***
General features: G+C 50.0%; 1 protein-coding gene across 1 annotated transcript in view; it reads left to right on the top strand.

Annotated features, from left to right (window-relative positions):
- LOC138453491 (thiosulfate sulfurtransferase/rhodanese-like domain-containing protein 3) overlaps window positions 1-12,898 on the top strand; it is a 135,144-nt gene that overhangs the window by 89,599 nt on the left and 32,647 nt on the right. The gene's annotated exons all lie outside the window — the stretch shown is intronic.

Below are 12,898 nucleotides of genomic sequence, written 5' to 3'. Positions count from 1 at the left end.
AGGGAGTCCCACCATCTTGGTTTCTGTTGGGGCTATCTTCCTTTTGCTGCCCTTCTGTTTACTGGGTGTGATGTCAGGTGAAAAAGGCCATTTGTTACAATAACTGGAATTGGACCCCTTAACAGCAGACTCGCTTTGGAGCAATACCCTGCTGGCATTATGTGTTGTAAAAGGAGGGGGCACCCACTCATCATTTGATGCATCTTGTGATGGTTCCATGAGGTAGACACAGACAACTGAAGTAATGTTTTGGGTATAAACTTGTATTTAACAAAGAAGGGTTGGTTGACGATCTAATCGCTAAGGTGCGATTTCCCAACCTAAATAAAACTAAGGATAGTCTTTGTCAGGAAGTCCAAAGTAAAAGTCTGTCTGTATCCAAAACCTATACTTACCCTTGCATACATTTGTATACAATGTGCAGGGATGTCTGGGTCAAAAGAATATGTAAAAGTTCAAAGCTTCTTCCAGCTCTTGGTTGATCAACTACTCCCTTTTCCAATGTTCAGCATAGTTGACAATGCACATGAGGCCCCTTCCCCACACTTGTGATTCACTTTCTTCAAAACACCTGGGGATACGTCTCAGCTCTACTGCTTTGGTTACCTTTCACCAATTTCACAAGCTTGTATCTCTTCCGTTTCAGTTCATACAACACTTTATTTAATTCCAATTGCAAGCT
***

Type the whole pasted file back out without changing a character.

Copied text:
General features: G+C 50.0%; 1 protein-coding gene across 1 annotated transcript in view; it reads left to right on the top strand.

Annotated features, from left to right (window-relative positions):
- LOC138453491 (thiosulfate sulfurtransferase/rhodanese-like domain-containing protein 3) overlaps window positions 1-12,898 on the top strand; it is a 135,144-nt gene that overhangs the window by 89,599 nt on the left and 32,647 nt on the right. The gene's annotated exons all lie outside the window — the stretch shown is intronic.

Below are 12,898 nucleotides of genomic sequence, written 5' to 3'. Positions count from 1 at the left end.
AGGGAGTCCCACCATCTTGGTTTCTGTTGGGGCTATCTTCCTTTTGCTGCCCTTCTGTTTACTGGGTGTGATGTCAGGTGAAAAAGGCCATTTGTTACAATAACTGGAATTGGACCCCTTAACAGCAGACTCGCTTTGGAGCAATACCCTGCTGGCATTATGTGTTGTAAAAGGAGGGGGCACCCACTCATCATTTGATGCATCTTGTGATGGTTCCATGAGGTAGACACAGACAACTGAAGTAATGTTTTGGGTATAAACTTGTATTTAACAAAGAAGGGTTGGTTGACGATCTAATCGCTAAGGTGCGATTTCCCAACCTAAATAAAACTAAGGATAGTCTTTGTCAGGAAGTCCAAAGTAAAAGTCTGTCTGTATCCAAAACCTATACTTACCCTTGCATACATTTGTATACAATGTGCAGGGATGTCTGGGTCAAAAGAATATGTAAAAGTTCAAAGCTTCTTCCAGCTCTTGGTTGATCAACTACTCCCTTTTCCAATGTTCAGCATAGTTGACAATGCACATGAGGCCCCTTCCCCACACTTGTGATTCACTTTCTTCAAAACACCTGGGGATACGTCTCAGCTCTACTGCTTTGGTTACCTTTCACCAATTTCACAAGCTTGTATCTCTTCCGTTTCAGTTCATACAACACTTTATTTAATTCCAATTGCAAGCT